Shooting animals


posted on 4th of april, 2011

And by shooting, of course I mean, photographing :)

Animals have been a passion of mine ever since I can remember...I grew up with all manner of pets, including cats, dogs, rabbits, mice, frogs, fish, horses, lizards, pigeons, budgies...we even had pet eels and as a child I loved sitting by the pond, feeling them glide lazily through my fingers.

These days I continue to share my life with animals…my current whippet and I go to the local nursing home on a weekly basis to visit the elderly residents – and I know by the smiles and the cuddles he receives that he is a tremendous gift who puts a little ray of sunshine into the lives of these people – some of whom, sadly, never receive any visits from friends or family. When we deal with the failings and disappointments of humans, we can rejoice in the loyalty of animals.

So I suppose it's natural for me to want to capture these amazing creatures with my camera. Our world would be a very sad one if there were no animals in it.

I'd like to share some tips for animal photography for folks who are newcomers to this kind of subject matter


1. Get down low Try to avoid the typical “snapshot” type of picture. There are so many animal pictures in microstock already, so try to aim for something a little more out of the ordinary.

Most pets are smaller than us, and photographs taken from a standing position usually aren't all that interesting. If you can get down low, so you are at eye level with the animal, it can really change the dynamics of your picture, even for animals that are larger than us.



2. Focus on the eyes They say that eyes are the window to the soul...and when I look into the kind eyes of animals, I believe it applies to them too. Eyes are the first thing we look into, we rely a great deal on visual communication via the eyes. So, always, always make sure the eyes are in sharp focus.



3. Think about your background Sometimes, using a shallow depth of field is the best way to go, to remove distracting elements from your backgrounds. You want the animals to "pop" from the image, and a nice smooth bokeh background is perfect for this. A telephoto lens is ideal. But sometimes, the environmental elements are too good to leave out, and they form an important part of the image. If this is the case, be sure to try and capture it.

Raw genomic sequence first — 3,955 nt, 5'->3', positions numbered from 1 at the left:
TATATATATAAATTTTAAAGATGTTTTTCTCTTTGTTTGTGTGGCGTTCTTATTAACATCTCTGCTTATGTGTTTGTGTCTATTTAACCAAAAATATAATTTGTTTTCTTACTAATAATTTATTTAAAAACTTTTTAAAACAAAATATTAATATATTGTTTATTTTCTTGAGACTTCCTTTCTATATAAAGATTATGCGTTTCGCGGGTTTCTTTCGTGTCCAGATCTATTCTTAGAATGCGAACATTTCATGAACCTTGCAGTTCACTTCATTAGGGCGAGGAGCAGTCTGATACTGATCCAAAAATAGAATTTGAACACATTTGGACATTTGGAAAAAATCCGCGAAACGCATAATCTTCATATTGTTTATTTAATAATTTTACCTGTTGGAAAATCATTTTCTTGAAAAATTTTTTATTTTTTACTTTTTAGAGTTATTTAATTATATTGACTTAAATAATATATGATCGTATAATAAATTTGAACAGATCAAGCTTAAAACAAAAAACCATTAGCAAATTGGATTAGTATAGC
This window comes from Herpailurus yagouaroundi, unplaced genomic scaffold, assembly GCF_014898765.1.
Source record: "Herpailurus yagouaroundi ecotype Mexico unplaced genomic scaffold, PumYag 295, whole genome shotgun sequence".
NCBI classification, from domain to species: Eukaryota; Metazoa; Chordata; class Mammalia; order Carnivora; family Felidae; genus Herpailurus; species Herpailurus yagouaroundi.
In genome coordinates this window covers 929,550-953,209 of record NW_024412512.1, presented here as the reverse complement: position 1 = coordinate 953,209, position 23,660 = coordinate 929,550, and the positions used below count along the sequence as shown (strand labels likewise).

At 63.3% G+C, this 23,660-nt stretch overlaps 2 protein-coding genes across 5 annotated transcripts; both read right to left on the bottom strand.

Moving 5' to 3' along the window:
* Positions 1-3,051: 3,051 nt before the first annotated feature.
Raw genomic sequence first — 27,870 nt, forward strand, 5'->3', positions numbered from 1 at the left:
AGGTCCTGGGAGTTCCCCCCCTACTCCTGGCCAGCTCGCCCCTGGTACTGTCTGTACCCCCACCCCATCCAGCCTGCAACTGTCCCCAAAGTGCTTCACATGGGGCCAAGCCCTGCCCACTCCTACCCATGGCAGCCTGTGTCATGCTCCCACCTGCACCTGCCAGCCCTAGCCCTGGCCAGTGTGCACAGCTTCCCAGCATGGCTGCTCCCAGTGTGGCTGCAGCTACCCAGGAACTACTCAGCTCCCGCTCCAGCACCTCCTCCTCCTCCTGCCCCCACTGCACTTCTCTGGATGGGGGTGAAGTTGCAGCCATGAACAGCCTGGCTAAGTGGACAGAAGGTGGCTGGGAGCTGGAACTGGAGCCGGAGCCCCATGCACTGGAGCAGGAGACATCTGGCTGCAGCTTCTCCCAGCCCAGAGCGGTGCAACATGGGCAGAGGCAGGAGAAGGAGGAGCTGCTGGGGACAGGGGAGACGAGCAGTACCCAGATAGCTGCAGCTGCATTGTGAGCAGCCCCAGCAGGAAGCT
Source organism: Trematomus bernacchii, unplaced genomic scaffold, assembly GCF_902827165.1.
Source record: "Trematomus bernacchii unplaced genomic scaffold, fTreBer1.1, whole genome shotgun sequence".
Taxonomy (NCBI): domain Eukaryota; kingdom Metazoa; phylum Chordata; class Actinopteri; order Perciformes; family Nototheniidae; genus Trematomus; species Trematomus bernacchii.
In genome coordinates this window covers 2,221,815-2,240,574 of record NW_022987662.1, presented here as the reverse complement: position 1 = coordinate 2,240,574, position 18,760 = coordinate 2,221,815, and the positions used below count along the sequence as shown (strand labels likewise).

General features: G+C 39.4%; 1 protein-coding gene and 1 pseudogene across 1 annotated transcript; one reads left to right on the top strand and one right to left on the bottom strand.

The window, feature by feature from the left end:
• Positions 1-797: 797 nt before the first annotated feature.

© Shevs (Help)
4. Get a different angle Apart from getting down low, try to think of some creative angles that might be worth trying. I love this image from Shevs - it’s one of the most creative angles I have ever seen for this type of shot.





5. Look for the light Don’t limit yourself to midday light or indoor flash. You can get some amazing images at early dawn or evening when the sun is setting. If you’re shooting in the midday sun, try to use some fill flash to bring out the details in the shadows. Be conscious though of the animal’s reaction – flash may frighten them. Cloudy days can make for lovely soft lighting – but it may require some additional post processing to prevent your images from looking too dull.





6. Capture the action Animals frozen in action can make terrific photos – you’ll capture moments you would miss in the blink of eye.





7. Framing your shots Think about your composition – the rule of thirds is often a simple but effective way of framing, rather than shooting the animal dead centre in the frame. Some images will look great with the animal in the centre of the frame, but more often your composition will look far more polished if you line the animal up to the left or right of the centre.



8. Be patient Working with animals is not easy, nor is it a quick process, and often you have to wait for the right moment, or, if the animal isn’t familiar with you, you’ll have to give them some time to get used to your presence.






9. Wide angle If you have a wide angle lens, try it out for some fun shots – sometimes the results are delightful!




10. Shoot lots of images The beauty of digital means that we can take as many shots as we like without wasting film. Use this to your advantage, and get out there with your camera and practice, practice, practice. Most of all, have fun – if you enjoy making your images, and if you can create something that stands out a little from the rest, you’re well on the way to shooting successful animal stock images! Good luck :)

Comments (12)

Posted by Fenghui on April 07, 2011
nice blog,i like it.
Posted by Lehmanphotos on April 06, 2011
Great blog and great photos. Thanks for sharing your thoughts.
Posted by Bowlingranny on April 06, 2011
Thanks for sharing Tam, you have some beautiful shots in your port.
Posted by smartview27 on April 06, 2011
Thanks for sharing!
Posted by Friday123 on April 06, 2011
Wide angle: very interesting. Thanks for the advice.
Posted by Airn on April 06, 2011
Thank you
Posted by Saje on April 05, 2011
Thanks for the hints, especially #1, Get Down Low. Seems so easy after you mention it, like duh. But, of course, I would have taken the same old snapshot. Thanks!
Posted by Tamarabauer on April 05, 2011
Not sure about the lens, the shot is from Eyewave but you could ask him privately?
Posted by Sobek85 on April 05, 2011
Nice shots. What size lens was the cows nose shot taken at?
Posted by Arim44 on April 04, 2011
Thanks for sharing,well done.
Posted by Uptall on April 04, 2011
nice images
Posted by Cammeraydave on April 04, 2011
Thanks ! It's never easy photographing animals.



Comments (12)

This article has been read 992 times. 1 readers have found this article useful.
Photo credits: Eyewave, Shevs, Tamara Bauer.

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(Tamarabauer)
South Gippsland, AU

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